Waveney Local Plan

Settlement Specific Key Issues

Key issues in Lowestoft, Carlton Colville, Oulton and Oulton Broad

014 Net Drying Racks

Lowestoft, together with Carlton Colville, Oulton and Oulton Broad represent the largest built up area in the District with a combined population of nearly 70,000 people. The town, which is the most easterly in England, is sandwiched between the North Sea to the east and the Broads National Park to the west. The town is divided north and south by Lake Lothing. The town has good connections to Great Yarmouth to the north. Rail connections to Norwich are relatively good but to Ipswich and beyond are particularly poor with journeys taking around 90 minutes to get to Ipswich.

Most social problems in the District are more acute in Lowestoft, particularly the central areas. Life expectancy is lower in some of the central wards of Lowestoft than the rest of the District, and death rates are higher. The Normanston ward of Lowestoft has the highest proportion of the population which is obese in the District and is much higher than the national average. Nine neighbourhoods in the town are within the 10% most deprived in the country and the Harbour and Kirkley wards have unemployment levels which are double the regional average.

Lowestoft benefits from a rich natural and built environment. The town has a significant number of heritage assets including the historic High Street and the seafront area of South Lowestoft. The town has good access to the protected landscapes and habitats of the Broads and is in close proximity to the protected habitats along the Suffolk coast to the south. The landscapes to the north and west of the town are particularly attractive and sensitive to change. There are pockets of high grade agricultural land to the north and south of the town. Large parts of central Lowestoft are at risk from flooding. The Council is working with partners to ensure the delivery of strategic flood protection measures to mitigate these risks. It is anticipated these measures will be complete by 2021.

015 BoatsLowestoft's economy was traditionally based on fishing and manufacturing. These sectors have declined significantly in recent years. However, due to planned investments in offshore renewables in the southern North Sea, there is significant potential for future jobs growth. The town significantly benefits from the Port of Lowestoft from which many offshore companies operate as well as a small fishing fleet. The port is directly opposite major continental ports and serves the busy sea routes between the UK and Europe. It is also the closest port to many of the offshore wind farms planned off the coast of East Anglia. The port covers 40 hectares of land and is comprised of a protected outer harbour and an inner harbour beyond the Bascule Bridge. The port handles around 100,000 tonnes of cargo each year. It is currently establishing itself as a renewables centre of excellence and is home to the construction and operation management bases of Galloper and East Anglia ONE offshore wind farms and is the operation and maintenance base for Greater Gabbard.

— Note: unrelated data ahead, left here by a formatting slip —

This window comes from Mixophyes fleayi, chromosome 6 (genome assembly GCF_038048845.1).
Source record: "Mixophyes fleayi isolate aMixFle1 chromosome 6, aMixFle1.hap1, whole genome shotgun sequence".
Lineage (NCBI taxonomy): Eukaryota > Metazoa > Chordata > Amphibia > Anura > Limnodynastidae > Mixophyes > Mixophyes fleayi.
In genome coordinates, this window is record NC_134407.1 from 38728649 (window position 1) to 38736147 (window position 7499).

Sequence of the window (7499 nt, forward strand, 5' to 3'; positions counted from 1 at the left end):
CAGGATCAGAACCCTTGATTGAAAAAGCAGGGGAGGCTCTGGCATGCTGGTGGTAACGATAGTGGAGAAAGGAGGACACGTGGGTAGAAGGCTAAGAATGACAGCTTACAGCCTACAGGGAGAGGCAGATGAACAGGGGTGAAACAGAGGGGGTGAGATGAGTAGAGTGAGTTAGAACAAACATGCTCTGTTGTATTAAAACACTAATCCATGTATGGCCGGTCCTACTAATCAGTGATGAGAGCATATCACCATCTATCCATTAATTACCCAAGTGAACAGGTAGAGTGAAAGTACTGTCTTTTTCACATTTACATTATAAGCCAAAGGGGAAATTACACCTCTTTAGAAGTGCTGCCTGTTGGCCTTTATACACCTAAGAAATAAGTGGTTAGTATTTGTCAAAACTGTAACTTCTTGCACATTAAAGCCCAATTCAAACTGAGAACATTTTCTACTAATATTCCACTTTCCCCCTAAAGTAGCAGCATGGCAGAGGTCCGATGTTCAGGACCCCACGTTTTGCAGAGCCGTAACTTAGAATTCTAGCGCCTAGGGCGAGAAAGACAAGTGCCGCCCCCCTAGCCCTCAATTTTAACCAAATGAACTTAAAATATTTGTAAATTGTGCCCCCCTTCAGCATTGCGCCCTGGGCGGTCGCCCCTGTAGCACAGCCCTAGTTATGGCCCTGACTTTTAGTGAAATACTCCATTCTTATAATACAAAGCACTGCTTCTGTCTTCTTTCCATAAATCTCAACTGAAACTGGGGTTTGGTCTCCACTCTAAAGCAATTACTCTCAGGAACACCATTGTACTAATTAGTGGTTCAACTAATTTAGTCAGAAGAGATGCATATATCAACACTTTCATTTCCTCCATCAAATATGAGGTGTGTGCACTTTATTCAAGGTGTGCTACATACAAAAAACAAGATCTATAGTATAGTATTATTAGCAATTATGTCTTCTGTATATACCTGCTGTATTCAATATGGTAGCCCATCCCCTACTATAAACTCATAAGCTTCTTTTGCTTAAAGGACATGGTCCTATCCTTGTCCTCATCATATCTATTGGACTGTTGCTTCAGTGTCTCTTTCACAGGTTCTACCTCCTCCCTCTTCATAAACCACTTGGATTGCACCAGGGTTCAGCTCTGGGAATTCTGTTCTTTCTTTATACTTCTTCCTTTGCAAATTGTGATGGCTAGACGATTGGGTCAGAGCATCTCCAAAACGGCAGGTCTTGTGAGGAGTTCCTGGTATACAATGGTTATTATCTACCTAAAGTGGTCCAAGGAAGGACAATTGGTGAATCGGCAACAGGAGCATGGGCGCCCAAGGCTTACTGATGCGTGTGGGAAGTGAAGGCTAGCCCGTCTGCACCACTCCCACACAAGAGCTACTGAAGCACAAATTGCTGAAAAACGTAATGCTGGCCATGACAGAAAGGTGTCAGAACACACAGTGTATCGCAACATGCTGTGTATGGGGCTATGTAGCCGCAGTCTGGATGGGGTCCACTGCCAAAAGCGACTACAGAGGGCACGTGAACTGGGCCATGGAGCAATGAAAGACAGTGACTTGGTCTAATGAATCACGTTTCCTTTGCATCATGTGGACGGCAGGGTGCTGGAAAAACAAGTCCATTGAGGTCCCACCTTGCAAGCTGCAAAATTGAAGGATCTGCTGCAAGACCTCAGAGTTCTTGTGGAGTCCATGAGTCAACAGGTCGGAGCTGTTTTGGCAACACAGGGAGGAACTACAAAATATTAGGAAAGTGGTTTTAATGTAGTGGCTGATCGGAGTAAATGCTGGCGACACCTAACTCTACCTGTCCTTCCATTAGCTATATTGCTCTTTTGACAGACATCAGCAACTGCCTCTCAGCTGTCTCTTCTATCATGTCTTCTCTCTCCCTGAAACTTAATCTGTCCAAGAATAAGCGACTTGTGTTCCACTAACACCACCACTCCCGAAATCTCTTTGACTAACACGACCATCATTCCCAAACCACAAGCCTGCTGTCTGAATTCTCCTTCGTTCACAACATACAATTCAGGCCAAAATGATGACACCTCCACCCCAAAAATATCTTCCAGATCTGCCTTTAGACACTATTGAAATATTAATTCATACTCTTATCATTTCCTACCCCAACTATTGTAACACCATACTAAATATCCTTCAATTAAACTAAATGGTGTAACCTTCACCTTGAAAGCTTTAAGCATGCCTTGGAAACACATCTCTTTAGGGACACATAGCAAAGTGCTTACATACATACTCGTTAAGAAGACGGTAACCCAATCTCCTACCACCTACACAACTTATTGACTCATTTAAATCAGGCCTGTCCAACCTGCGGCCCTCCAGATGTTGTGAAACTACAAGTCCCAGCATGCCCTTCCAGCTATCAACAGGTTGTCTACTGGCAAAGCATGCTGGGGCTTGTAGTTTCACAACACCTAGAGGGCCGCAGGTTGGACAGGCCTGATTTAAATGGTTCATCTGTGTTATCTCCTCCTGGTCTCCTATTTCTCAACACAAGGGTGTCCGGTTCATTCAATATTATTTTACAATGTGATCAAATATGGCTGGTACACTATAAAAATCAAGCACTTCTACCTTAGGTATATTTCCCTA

The town's economy benefits from its strong links to Great Yarmouth, which also profits from the offshore sector. Tourism is an important sector to the town, and its unique position between the Broads and the sandy beaches on the North Sea help attract high numbers of tourists each year. The town is quite self contained with 54% of working people living in the town also working in the town. However, an increasing number of residents are commuting to Great Yarmouth for work.

Traffic congestion is considered to be an issue which holds back economic growth. Particularly, there are issues at the two crossings of Lake Lothing. A third crossing over Lake Lothing is planned to be in place by 2022 to help alleviate traffic congestion in the town, improve connectivity and help deliver regeneration sites. There are also more localised issues of traffic congestion. Carlton Colville Primary School has a large catchment area and is located some distance from the main built up area of Carlton Colville. As such many parents drive their children to school which creates local congestion and road safety issues.

Lowestoft town centre acts as a day-to day shopping centre for residents of the town and the surrounding area. However, its catchment is quite small, given its coastal location and competition from nearby centres of Great Yarmouth and Norwich. The town centre has suffered in recent years with higher levels of vacant shop units and residents consider that the shopping offer could be better. It is expected that the third crossing over Lake Lothing will help reduce the effect of traffic in the town centre and the planned flood protection measures will encourage inward investment in the town centre nearer the Bascule Bridge. These projects will therefore help address some of the challenges the centre faces.